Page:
When Otis Redding caught a groove at the Whisky a Go Go


Soul great Otis Redding’s 1966 performances at the Whisky a Go Go in Hollywood were a revelation in many respects for Southland music fans who caught those shows, which are the focal point of “Otis Redding — Live on the Sunset Strip” double CD released this week.

The set expands on a 10-song single LP originally released two years after Redding’s performances, and about a year after his death in 1967 at age 26 in a plane crash. The new CDs capture the electricity of the music, presenting them for the first time in complete performances as Whisky fans heard them. But it’s hard to convey the full influence his shows had on the crowd.

“It was unbelievable,” said guitarist, singer and songwriter Ry Cooder, who at the time was a member of the Rising Sons (along with Taj Mahal), the opening act for Redding and his 10-piece Memphis-based band on all four nights of their stint. “He’d get up, stomp his foot, wave his arm, grab a microphone and sing with such searing intensity, I thought, this man’s going to have a heart attack if he keeps this up. He’s not going to make it. But it was good — a great R&B show, the likes of which I’d never seen.”

That’s because Redding represented a different school of R&B and soul music than had been experienced in Los Angeles.

Whisky owner Elmer Valentine, who also owned the Trip club farther up Sunset Boulevard, had booked many of Motown’s top acts to play the Trip: the Temptations, Martha & the Vandellas, acts that were schooled in the smooth, choreographed Motown style that had helped ease white audiences into black music at a time of tremendous racial tension.

“They would need an opening act, and for some reason they chose us for a lot of them,” said Cooder, “probably because we were an integrated band, and they knew the audience would be predominantly black that would come to Hollywood to those shows.”

For Cooder, the difference between Motown’s brand of pop-R&B and Redding and his entourage was as great as that separating Detroit from Memphis.

“This was a real traveling R&B show,” Cooder said. “It wasn’t spruced up for big city consumption; it was a revue with a full horn section … really straight-ahead, working musicians from Memphis.”

Other R&B and blues musicians who came through Los Angeles typically played clubs on Central Avenue — not Hollywood, which was heavily given over to rock acts such as the Byrds, the Doors, Buffalo Springfield and the like.

“People don’t realize how segregated it was,” said Cooder, describing himself as an awestruck “white boy from Santa Monica” when he played those Whisky gigs at the age of 19. “Black musicians didn’t come to Sunset. It was a white scene, and you were starting to see the youth-market concept. You had surf music, and the psychedelic thing was catching on — you could see how it was something that could be marketed to teens.”

Redding’s appearances helped plant the seeds for more interaction among white and black audiences.

“The Whisky was not an upscale place — it was rough, sort of, and there was an interesting mix of black people and white people, and you started to see some celebrities show up,” Cooder recalled. “Word got out that this was a hot show; this was a super hot show, nothing like anyone had seen in Los Angeles, unless you went to the 5/4 Ballroom, where you could have seen people like [blues guitarist] T-Bone Walker or Count Basie. But not on the Sunset Strip, which was still very segregated.”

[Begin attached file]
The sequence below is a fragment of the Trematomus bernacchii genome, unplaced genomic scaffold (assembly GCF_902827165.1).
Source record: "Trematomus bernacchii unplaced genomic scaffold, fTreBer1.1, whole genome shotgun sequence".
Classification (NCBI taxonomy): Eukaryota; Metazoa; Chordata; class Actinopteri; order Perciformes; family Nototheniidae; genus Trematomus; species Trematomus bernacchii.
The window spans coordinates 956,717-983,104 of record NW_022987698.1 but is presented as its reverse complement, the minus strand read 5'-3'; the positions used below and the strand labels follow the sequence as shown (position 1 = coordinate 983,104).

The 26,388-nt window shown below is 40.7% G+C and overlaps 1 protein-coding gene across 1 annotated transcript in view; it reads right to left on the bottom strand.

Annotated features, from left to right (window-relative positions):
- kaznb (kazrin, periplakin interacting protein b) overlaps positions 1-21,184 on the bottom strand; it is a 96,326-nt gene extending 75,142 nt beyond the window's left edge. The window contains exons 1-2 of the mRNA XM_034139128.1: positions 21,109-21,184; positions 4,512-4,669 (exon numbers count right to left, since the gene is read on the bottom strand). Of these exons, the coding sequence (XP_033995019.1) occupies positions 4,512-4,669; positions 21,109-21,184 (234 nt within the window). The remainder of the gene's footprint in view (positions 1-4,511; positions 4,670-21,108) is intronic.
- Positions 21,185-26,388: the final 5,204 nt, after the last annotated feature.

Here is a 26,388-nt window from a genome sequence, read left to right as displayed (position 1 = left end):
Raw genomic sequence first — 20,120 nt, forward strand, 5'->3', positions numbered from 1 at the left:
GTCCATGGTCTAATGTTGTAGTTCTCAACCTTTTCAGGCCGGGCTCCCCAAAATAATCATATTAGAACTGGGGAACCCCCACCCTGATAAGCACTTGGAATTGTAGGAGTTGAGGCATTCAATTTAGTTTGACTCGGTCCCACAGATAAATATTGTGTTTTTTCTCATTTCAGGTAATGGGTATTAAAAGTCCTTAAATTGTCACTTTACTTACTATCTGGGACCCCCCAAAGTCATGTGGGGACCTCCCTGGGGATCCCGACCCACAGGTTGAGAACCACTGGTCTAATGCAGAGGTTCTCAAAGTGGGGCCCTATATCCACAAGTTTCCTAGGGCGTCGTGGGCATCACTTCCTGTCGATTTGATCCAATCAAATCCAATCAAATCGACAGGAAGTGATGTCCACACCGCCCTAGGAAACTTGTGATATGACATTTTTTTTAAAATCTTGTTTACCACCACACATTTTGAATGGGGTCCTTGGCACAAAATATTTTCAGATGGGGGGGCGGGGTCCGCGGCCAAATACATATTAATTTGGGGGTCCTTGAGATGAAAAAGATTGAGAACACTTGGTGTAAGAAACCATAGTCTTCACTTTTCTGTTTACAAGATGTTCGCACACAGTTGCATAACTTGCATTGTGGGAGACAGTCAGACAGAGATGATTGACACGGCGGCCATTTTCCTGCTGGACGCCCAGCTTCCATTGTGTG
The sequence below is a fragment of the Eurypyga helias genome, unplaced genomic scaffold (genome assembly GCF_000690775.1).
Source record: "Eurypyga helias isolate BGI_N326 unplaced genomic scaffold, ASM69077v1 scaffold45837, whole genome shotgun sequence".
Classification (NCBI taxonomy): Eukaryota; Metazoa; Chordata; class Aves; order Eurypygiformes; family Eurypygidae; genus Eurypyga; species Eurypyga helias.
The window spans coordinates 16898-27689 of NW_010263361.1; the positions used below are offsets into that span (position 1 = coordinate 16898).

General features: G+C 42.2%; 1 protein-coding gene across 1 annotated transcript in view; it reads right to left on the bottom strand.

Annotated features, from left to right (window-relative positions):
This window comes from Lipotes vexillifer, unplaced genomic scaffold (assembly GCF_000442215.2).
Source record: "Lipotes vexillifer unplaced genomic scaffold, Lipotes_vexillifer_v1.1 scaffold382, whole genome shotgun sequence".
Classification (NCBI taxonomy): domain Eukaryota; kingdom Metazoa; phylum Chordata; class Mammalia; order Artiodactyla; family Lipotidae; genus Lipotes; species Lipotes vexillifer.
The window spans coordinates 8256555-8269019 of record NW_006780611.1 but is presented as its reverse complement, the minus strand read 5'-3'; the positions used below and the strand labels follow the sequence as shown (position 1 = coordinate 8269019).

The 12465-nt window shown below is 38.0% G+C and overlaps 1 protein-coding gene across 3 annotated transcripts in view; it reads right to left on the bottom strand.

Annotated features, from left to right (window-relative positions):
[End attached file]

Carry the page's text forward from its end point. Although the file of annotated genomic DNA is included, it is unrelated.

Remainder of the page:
Cooder found Redding to be personally engaging and open to sharing ideas, one musician to another upstairs at the Whisky. “He was a high-strung guy, but extremely friendly and good natured, because musicians are pretty good natured people.

“These were southern guys, nice folks, quiet, and Otis would be up there in the dressing room while the band was warming the audience up. He’d get his tie on, then put his coat on. One of the other musicians came up and Otis said, ‘Hey man, you catch your groove?’ And he said ‘Yeah, I caught a groove.’ And Otis said, ‘Well, I guess I’ll go down.’ He was totally casual, because he’d done this 1,000 times. I thought, ‘That’s neat — and now he’s going to go down and fire up this band like a locomotive and get it going.”

Redding’s version of the Rolling Stones “(I Can’t Get No) Satisfaction” was on the charts at the time of the Whisky performances, so he played it in virtually every set, sometimes twice. Consequently, it shows up five times amid the three sets chosen for the “Live on the Sunset Strip” collection.

“He came out and they played it three times as fast as the record — I could not believe how fast he did that song,” Cooder said. “And they did it perfectly. They didn’t overplay — you couldn’t at that speed. Nobody soloed, nobody did anything fancy because they knew, he’s the star.... It was … good, flat out, top-of-the-line soul music.”

Clicking on Green Links will take you to a third-party e-commerce site. These sites are not operated by the Los Angeles Times. The Times Editorial staff is not involved in any way with Green Links or with these third-party sites.